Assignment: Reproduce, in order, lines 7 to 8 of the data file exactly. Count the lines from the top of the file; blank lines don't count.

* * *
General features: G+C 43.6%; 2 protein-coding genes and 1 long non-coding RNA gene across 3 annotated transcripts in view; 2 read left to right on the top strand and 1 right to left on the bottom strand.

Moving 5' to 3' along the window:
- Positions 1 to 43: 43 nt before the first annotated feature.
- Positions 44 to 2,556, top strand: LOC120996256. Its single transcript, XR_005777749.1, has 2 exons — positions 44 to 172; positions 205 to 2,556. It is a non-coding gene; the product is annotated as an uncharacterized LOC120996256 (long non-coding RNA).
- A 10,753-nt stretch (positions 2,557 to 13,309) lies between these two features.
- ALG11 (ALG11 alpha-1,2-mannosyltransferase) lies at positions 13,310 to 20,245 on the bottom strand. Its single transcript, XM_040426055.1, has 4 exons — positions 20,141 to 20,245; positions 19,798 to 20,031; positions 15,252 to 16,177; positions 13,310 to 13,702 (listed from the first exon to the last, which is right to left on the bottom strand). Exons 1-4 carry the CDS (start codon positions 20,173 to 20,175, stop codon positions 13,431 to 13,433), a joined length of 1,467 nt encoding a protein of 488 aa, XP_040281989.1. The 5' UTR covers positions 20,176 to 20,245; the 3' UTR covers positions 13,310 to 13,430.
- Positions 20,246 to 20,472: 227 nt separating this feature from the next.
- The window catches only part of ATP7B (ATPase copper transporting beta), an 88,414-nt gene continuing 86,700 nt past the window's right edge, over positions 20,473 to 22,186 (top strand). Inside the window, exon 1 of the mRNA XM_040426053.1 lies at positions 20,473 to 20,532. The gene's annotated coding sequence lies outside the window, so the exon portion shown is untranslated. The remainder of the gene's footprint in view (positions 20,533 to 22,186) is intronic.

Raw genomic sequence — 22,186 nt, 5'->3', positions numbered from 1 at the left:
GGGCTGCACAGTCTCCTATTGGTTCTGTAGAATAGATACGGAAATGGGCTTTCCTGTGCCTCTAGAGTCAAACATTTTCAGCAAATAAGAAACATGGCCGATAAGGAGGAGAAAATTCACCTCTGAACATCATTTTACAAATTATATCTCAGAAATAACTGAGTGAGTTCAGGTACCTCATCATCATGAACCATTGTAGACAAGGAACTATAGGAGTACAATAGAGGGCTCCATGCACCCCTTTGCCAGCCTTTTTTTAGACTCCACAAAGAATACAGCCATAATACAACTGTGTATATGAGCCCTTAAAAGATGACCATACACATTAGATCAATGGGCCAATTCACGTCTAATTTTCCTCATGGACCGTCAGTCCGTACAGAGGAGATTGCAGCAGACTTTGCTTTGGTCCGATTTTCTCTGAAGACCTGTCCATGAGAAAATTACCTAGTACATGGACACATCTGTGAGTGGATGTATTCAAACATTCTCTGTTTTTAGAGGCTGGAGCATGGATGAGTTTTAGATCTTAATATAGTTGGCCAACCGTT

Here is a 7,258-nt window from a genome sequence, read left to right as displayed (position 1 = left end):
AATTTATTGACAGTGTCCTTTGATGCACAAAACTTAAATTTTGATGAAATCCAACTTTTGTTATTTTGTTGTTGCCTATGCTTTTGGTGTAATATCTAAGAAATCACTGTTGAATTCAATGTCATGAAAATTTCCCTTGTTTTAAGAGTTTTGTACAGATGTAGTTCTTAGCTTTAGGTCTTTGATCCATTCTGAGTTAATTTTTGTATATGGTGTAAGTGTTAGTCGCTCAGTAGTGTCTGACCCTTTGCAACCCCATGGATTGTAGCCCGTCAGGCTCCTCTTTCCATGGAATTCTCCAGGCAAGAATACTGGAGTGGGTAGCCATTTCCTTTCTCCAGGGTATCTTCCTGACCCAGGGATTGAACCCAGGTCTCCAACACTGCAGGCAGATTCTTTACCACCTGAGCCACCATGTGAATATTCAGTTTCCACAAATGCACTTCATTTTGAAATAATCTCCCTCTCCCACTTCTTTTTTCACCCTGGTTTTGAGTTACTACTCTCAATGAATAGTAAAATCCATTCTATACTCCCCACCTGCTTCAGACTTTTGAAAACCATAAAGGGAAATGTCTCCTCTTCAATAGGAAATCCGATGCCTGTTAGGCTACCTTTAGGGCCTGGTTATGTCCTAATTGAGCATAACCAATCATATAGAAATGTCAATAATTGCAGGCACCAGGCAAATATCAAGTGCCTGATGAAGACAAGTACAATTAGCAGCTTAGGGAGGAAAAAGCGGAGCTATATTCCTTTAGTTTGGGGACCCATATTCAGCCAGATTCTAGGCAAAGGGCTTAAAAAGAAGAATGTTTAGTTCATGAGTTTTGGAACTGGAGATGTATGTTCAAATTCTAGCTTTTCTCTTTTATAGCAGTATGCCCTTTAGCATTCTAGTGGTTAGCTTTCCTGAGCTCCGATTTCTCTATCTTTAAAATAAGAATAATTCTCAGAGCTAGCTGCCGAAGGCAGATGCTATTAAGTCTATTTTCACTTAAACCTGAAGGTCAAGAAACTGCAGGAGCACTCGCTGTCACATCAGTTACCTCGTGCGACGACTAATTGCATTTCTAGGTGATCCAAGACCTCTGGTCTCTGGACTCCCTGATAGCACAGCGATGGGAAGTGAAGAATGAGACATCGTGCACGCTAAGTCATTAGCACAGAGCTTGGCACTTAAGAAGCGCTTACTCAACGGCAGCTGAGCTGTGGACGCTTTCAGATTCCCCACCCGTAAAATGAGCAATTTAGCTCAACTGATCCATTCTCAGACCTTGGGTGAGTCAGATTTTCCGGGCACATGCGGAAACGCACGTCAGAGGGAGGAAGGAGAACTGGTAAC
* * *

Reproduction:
- Positions 20,246 to 20,472: 227 nt separating this feature from the next.
- The window catches only part of ATP7B (ATPase copper transporting beta), an 88,414-nt gene continuing 86,700 nt past the window's right edge, over positions 20,473 to 22,186 (top strand). Inside the window, exon 1 of the mRNA XM_040426053.1 lies at positions 20,473 to 20,532. The gene's annotated coding sequence lies outside the window, so the exon portion shown is untranslated. The remainder of the gene's footprint in view (positions 20,533 to 22,186) is intronic.